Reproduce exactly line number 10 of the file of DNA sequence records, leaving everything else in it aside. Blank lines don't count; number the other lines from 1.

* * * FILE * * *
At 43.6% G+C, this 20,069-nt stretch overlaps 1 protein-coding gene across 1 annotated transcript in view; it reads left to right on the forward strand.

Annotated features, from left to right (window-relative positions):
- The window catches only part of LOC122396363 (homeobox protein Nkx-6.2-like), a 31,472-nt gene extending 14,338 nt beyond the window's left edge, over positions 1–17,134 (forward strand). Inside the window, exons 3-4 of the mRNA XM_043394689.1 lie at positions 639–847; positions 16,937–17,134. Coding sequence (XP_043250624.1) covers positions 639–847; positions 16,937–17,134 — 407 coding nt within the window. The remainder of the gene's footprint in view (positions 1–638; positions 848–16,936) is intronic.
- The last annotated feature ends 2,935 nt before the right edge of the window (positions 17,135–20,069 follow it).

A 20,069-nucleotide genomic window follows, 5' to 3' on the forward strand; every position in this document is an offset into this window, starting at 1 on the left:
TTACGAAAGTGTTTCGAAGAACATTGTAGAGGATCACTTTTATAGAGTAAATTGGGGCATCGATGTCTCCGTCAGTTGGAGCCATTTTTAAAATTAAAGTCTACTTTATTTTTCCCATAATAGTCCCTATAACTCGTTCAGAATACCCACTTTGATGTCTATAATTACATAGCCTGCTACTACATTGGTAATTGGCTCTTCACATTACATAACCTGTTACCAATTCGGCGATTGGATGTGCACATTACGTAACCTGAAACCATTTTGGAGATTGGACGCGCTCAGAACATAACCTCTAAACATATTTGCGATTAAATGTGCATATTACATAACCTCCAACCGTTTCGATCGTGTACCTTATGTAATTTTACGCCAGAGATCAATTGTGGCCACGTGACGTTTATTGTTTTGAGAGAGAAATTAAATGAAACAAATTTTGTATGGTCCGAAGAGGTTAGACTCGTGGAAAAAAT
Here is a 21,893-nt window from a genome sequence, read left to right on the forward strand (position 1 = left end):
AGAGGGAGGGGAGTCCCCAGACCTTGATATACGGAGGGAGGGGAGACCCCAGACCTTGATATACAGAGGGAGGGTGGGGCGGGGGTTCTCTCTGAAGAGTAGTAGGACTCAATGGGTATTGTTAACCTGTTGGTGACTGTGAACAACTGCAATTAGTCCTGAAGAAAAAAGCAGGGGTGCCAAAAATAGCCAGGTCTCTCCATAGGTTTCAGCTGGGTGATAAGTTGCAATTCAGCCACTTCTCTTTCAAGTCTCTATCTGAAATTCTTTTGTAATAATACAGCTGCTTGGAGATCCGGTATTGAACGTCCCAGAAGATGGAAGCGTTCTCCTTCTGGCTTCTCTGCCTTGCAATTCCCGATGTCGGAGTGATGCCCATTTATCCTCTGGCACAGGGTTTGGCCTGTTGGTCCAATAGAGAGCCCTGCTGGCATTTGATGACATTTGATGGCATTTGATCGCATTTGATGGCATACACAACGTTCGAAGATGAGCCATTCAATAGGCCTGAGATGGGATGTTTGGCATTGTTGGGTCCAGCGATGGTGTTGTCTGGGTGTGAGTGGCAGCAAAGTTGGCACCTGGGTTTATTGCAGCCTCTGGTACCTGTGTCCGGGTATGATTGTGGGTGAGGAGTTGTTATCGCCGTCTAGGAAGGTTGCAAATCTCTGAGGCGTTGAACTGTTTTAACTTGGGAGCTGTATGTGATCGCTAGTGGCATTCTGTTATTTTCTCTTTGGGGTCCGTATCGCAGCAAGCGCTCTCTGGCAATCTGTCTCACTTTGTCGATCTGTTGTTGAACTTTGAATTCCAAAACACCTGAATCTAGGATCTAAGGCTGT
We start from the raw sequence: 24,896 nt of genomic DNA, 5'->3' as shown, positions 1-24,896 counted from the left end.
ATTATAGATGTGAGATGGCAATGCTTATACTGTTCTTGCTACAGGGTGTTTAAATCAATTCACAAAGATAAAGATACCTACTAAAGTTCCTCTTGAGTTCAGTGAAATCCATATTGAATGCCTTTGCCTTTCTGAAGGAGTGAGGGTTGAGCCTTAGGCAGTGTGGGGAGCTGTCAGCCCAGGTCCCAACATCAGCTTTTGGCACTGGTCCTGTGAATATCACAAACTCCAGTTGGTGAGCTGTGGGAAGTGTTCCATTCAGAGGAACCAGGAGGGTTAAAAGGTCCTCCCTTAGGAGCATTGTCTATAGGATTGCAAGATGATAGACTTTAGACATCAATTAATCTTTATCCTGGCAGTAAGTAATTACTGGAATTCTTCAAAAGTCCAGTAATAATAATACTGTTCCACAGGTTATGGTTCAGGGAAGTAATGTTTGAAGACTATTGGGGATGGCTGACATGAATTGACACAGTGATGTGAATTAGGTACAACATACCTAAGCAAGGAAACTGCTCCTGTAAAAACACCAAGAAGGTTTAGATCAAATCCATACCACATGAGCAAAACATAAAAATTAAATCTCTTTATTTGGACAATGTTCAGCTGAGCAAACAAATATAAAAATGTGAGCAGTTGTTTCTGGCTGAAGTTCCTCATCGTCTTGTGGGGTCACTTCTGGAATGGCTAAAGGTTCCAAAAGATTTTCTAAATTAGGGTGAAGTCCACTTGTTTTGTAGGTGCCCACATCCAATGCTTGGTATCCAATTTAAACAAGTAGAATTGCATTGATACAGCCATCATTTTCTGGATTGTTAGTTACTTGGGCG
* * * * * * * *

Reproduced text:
ATTATAGATGTGAGATGGCAATGCTTATACTGTTCTTGCTACAGGGTGTTTAAATCAATTCACAAAGATAAAGATACCTACTAAAGTTCCTCTTGAGTTCAGTGAAATCCATATTGAATGCCTTTGCCTTTCTGAAGGAGTGAGGGTTGAGCCTTAGGCAGTGTGGGGAGCTGTCAGCCCAGGTCCCAACATCAGCTTTTGGCACTGGTCCTGTGAATATCACAAACTCCAGTTGGTGAGCTGTGGGAAGTGTTCCATTCAGAGGAACCAGGAGGGTTAAAAGGTCCTCCCTTAGGAGCATTGTCTATAGGATTGCAAGATGATAGACTTTAGACATCAATTAATCTTTATCCTGGCAGTAAGTAATTACTGGAATTCTTCAAAAGTCCAGTAATAATAATACTGTTCCACAGGTTATGGTTCAGGGAAGTAATGTTTGAAGACTATTGGGGATGGCTGACATGAATTGACACAGTGATGTGAATTAGGTACAACATACCTAAGCAAGGAAACTGCTCCTGTAAAAACACCAAGAAGGTTTAGATCAAATCCATACCACATGAGCAAAACATAAAAATTAAATCTCTTTATTTGGACAATGTTCAGCTGAGCAAACAAATATAAAAATGTGAGCAGTTGTTTCTGGCTGAAGTTCCTCATCGTCTTGTGGGGTCACTTCTGGAATGGCTAAAGGTTCCAAAAGATTTTCTAAATTAGGGTGAAGTCCACTTGTTTTGTAGGTGCCCACATCCAATGCTTGGTATCCAATTTAAACAAGTAGAATTGCATTGATACAGCCATCATTTTCTGGATTGTTAGTTACTTGGGCG